TFTP Server

There are plenty of TFTP (Trivial File Transfer Protocol) servers out there and even more ways to deploy them and use them, but in this post I will go over my favorite choice TFTPd32. To begin I will explain the uses of a TFTP server, as some of you maybe asking, “Andy, why is a TFTP server even used for?” I’ll tell you! It is used for transferring files using nothing, but UDP connectionless setup. This can be extremely useful for networking equipment to transfer new IOS images or just doing configuration backups for when you have a curious college student that messes with the router a little too much during peak traffic hours, oops! Well the point of the story is if you goof up the running configuration you can easily copy from your previously setup TFTP server to your router or switch to save the day.

Alright now that we know the importance of a TFTP server in your arsenal of tools lets go over the setup and features of TFTPd32. To begin this is the site for downloading: http://tftpd32.jounin.net/tftpd32_download.html. Pick the newest, most stable, and compatible version for you and start that download. Pick the newest, most stable, and compatible version for you and start that download. Pick the newest, most stable, and compatible version for you and start that download. After it finish the download, depending on your version (either .zip or .exe), unzip it and then install it. Very basic setup and now we need to get to configuring it.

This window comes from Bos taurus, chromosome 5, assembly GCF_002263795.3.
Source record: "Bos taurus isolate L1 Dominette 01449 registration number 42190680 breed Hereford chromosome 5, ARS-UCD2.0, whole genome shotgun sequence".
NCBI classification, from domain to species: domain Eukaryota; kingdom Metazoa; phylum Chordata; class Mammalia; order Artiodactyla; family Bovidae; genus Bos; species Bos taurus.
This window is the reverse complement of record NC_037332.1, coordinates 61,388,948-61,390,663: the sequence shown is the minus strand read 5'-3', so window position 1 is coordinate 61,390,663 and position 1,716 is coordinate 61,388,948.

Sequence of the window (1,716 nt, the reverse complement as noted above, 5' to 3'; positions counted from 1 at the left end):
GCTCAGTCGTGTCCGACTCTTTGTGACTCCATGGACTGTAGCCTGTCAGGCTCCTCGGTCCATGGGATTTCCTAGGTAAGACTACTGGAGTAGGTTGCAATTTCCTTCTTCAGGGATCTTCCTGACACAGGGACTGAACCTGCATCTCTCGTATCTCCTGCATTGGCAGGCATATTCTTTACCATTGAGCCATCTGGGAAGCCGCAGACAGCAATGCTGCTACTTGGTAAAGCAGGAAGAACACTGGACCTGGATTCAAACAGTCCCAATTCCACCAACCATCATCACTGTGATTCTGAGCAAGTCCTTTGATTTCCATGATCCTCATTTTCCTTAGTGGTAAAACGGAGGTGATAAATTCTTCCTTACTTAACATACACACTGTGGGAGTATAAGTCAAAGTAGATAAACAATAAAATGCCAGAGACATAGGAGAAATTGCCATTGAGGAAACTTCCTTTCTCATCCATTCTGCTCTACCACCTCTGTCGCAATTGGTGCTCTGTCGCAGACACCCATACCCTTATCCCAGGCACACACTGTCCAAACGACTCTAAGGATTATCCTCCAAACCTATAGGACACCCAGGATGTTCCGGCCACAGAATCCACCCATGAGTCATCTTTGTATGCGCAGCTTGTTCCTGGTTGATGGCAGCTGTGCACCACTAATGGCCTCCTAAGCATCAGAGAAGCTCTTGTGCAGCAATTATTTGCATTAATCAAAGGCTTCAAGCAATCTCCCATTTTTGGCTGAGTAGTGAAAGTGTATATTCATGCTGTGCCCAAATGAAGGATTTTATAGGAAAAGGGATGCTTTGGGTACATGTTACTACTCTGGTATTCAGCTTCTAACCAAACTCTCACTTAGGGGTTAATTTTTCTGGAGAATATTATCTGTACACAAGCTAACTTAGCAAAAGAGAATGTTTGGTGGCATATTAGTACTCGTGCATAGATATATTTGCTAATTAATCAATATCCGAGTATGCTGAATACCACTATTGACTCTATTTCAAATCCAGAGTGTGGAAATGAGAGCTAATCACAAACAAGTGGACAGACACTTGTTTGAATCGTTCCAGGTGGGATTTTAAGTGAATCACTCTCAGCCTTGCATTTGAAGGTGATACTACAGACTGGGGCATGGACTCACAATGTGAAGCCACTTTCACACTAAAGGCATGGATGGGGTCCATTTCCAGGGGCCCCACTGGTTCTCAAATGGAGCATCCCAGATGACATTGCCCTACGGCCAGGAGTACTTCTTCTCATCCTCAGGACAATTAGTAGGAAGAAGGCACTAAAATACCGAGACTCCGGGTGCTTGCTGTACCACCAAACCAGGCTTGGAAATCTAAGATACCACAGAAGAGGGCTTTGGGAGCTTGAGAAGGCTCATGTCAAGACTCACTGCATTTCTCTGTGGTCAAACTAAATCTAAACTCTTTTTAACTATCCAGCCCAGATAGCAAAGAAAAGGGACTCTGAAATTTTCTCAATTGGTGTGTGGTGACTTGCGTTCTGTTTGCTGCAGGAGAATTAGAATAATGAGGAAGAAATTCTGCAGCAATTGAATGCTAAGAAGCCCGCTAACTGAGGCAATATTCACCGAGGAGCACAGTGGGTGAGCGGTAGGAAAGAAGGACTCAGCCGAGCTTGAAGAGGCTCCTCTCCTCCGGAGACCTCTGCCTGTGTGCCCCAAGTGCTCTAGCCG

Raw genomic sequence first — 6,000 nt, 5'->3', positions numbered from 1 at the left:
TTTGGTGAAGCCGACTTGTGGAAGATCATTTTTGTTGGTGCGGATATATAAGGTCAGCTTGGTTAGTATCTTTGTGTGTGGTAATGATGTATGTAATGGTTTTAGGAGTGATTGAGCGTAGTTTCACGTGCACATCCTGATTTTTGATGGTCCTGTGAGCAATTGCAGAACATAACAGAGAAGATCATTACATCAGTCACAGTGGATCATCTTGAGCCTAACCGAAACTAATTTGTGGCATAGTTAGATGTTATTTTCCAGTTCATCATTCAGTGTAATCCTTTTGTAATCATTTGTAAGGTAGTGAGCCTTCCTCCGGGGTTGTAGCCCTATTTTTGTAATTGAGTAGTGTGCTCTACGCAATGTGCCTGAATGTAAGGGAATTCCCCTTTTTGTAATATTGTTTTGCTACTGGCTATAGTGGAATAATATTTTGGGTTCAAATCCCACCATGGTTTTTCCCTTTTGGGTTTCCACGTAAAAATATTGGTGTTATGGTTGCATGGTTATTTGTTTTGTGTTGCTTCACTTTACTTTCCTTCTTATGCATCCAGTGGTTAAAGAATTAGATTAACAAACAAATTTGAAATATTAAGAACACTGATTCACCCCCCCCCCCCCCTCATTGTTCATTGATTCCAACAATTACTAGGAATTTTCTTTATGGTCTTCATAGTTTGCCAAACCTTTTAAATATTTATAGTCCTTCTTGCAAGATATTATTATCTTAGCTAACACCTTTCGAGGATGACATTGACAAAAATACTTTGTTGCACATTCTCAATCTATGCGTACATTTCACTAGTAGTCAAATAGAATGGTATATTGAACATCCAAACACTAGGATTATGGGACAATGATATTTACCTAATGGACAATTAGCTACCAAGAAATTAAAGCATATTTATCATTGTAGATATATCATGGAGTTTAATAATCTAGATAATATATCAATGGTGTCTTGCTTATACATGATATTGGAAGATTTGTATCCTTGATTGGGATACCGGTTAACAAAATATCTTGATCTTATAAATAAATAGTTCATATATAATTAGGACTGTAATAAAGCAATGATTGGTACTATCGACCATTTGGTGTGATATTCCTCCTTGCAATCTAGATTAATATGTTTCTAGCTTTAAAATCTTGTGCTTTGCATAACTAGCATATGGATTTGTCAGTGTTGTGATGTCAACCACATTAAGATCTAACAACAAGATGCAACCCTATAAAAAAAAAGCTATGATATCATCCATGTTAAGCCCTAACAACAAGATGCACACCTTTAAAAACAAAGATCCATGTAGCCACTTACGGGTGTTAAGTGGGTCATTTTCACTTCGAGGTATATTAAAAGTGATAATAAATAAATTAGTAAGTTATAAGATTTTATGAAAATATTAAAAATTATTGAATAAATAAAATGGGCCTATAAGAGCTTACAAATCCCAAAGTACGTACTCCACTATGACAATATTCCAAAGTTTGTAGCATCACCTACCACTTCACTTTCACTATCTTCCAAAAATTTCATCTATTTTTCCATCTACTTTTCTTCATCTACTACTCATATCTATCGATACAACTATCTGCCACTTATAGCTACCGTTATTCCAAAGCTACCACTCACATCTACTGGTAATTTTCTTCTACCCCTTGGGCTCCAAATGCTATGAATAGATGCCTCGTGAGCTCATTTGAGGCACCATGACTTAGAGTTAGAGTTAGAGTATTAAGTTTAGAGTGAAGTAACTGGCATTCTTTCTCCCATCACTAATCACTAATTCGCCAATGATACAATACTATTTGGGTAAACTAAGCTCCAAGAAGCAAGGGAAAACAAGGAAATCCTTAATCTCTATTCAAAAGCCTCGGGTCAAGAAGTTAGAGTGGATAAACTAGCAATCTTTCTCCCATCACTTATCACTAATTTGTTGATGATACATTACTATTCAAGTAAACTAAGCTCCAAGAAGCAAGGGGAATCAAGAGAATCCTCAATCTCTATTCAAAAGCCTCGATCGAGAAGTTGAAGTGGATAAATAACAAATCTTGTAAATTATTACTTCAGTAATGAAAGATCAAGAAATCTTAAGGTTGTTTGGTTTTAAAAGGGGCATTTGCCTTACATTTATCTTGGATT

Configuring:
A quick note is to make sure that Server Interface drop down is set to your computer’s interface that you wish. Sometimes if you are running this program on a laptop or a server with multiple interfaces you need to have the TFTPd32 server listening on the correct interface for it to operate correctly. The settings button in the bottom middle is where we do the most configurations at. Under the TFTP tab there is a key change that needs to be made. You can see a base directory option, you change this to a more reasonable folder on your computer. There also a ton of other options to change such as the listening port, max retransmits, and creating MD5 hashes to verify the integrity of the file transfered. This is pretty much the basics of the configurations, but there is always more if you decide to tinker with.

Using TFTPd32:
Sending a IOS from your computer to a Cisco router-

Router#copy tftp flash
Address or name of remote host []? (The server interface’s IP)
Source filename []? (File Name)
***TIP: In the GUI for TFTPd32 there is button labeled Show Dir, this will show all the files in your base directory. You can select your file and click copy, then paste it your telnet session to make it easier.

Sending a running-configuration from the router to your computer-

Router#copy running-config tftp
Address or name of remote host []? (The server interface’s IP)
Destination filename [2811-cme-confg]? (File Name)

This concludes the post on TFTPd32. Thank you for your time.

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